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Let a, b, and c be positive integers with a> b > c such that a^2 - b^2

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Math Expert
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Joined: 02 Sep 2009
Posts: 57200
Let a, b, and c be positive integers with a> b > c such that a^2 - b^2  [#permalink]

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New post 18 Apr 2019, 01:01
00:00
A
B
C
D
E

Difficulty:

  65% (hard)

Question Stats:

20% (02:12) correct 80% (03:32) wrong based on 10 sessions

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Director
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D
Joined: 28 Jul 2016
Posts: 543
Location: India
Concentration: Finance, Human Resources
GPA: 3.97
WE: Project Management (Investment Banking)
Re: Let a, b, and c be positive integers with a> b > c such that a^2 - b^2  [#permalink]

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New post 18 Apr 2019, 01:22
Awaiting explanation by someone:
I was able to add two equations and come up with

\(a^2−b^2−c^2+ab=2011\)
\(a^2+3b^2+3c^2−3ab−2ac−2bc=−1997\)
------------------------------------------------
\(2a^2+2b^2+2c^2−2ab−2ac−2bc =14\)
or
\(a^2+b^2+c^2−ab−ac−bc =7\)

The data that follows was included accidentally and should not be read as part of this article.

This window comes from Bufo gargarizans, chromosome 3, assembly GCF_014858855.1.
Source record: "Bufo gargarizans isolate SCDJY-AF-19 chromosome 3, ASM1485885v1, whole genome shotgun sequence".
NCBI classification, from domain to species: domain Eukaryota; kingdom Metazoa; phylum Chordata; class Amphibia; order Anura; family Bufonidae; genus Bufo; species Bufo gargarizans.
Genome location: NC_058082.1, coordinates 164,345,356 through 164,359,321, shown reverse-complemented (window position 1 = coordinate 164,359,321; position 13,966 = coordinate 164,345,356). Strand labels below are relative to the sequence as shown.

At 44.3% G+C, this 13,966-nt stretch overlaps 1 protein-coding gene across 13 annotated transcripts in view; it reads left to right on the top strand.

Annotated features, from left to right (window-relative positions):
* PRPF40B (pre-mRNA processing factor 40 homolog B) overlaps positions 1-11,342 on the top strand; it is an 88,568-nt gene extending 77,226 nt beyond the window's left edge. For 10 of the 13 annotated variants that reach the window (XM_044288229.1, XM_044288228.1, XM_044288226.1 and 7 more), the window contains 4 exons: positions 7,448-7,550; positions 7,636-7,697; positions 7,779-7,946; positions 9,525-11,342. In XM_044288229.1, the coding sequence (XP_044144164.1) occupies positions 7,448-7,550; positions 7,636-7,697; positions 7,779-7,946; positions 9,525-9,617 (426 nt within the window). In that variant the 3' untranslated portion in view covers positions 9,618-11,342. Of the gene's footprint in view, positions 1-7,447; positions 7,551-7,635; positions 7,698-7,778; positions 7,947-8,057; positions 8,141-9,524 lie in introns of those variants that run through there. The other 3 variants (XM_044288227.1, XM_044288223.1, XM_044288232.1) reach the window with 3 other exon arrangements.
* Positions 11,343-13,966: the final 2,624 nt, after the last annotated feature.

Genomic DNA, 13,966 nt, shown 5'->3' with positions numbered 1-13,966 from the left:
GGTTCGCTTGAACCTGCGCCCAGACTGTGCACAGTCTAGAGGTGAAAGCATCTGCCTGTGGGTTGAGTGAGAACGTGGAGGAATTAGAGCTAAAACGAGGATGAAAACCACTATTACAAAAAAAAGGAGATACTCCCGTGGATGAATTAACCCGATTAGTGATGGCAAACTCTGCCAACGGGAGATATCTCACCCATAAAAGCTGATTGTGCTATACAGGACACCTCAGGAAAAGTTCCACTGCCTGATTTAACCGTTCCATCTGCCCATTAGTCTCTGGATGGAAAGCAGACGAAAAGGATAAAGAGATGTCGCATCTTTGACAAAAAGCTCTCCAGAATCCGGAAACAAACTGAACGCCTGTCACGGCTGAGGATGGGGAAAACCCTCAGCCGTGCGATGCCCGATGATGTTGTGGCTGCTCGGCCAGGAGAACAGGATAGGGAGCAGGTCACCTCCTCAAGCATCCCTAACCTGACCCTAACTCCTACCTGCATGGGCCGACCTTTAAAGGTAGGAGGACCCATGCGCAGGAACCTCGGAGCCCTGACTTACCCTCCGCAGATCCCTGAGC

and
\(a^3+b^3+c^3−3abc=(a+b+c)[a^2+b^2+c^2−ab−bc−ac]\)

\(a^3+b^3+c^3−3abc=7(a+b+c)\)

But could not solve further
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Re: Let a, b, and c be positive integers with a> b > c such that a^2 - b^2  [#permalink]

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New post 18 Apr 2019, 04:24
IMO E

Combine two equations and we have
a^2 + b^2 + c^2 - 2ab - 2ac - 2bc = 14
(a-b)^2 + (b-c)^2 + (a-c)^2 = 14

Since a>b>c and all three are integer, (a-c)^2 is 9 while (b-c)^2 and (a-b)^2 can be either 1 and 4.

Two scenarios: either a=c+3 & b=c+2 or a=c+3 & b=c+1

Replace the scenarios into the equation a^2 -b^2 -c^2 +ab = 2011 and we get only 1 integer solution for c which is 250. a=250+3=253.

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GMAT Club Bot
Re: Let a, b, and c be positive integers with a> b > c such that a^2 - b^2   [#permalink] 18 Apr 2019, 04:24
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Let a, b, and c be positive integers with a> b > c such that a^2 - b^2

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